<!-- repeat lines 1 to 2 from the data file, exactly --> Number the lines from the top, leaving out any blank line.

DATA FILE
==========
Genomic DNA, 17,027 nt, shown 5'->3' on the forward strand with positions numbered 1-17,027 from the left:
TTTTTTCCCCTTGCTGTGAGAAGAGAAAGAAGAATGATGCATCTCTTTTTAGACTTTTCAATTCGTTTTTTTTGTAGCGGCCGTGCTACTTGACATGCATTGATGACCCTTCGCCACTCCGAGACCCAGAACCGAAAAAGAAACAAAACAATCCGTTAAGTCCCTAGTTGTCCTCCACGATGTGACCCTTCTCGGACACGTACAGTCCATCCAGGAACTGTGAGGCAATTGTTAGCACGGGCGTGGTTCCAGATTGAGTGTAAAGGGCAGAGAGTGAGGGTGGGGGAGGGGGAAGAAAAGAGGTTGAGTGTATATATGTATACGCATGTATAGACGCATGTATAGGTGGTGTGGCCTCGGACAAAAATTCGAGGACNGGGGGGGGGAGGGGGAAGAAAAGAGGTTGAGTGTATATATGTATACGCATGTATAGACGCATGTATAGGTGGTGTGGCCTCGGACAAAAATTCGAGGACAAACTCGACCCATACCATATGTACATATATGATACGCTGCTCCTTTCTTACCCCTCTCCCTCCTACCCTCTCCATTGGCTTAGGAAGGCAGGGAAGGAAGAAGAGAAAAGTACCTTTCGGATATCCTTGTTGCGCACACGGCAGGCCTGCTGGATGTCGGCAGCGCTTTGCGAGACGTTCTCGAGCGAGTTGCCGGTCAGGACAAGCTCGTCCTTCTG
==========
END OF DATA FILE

Genomic DNA, 17,027 nt, shown 5'->3' on the forward strand with positions numbered 1-17,027 from the left:
TTTTTTCCCCTTGCTGTGAGAAGAGAAAGAAGAATGATGCATCTCTTTTTAGACTTTTCAATTCGTTTTTTTTGTAGCGGCCGTGCTACTTGACATGCATTGATGACCCTTCGCCACTCCGAGACCCAGAACCGAAAAAGAAACAAAACAATCCGTTAAGTCCCTAGTTGTCCTCCACGATGTGACCCTTCTCGGACACGTACAGTCCATCCAGGAACTGTGAGGCAATTGTTAGCACGGGCGTGGTTCCAGATTGAGTGTAAAGGGCAGAGAGTGAGGGTGGGGGAGGGGGAAGAAAAGAGGTTGAGTGTATATATGTATACGCATGTATAGACGCATGTATAGGTGGTGTGGCCTCGGACAAAAATTCGAGGACNGGGGGGGGGAGGGGGAAGAAAAGAGGTTGAGTGTATATATGTATACGCATGTATAGACGCATGTATAGGTGGTGTGGCCTCGGACAAAAATTCGAGGACAAACTCGACCCATACCATATGTACATATATGATACGCTGCTCCTTTCTTACCCCTCTCCCTCCTACCCTCTCCATTGGCTTAGGAAGGCAGGGAAGGAAGAAGAGAAAAGTACCTTTCGGATATCCTTGTTGCGCACACGGCAGGCCTGCTGGATGTCGGCAGCGCTTTGCGAGACGTTCTCGAGCGAGTTGCCGGTCAGGACAAGCTCGTCCTTCTG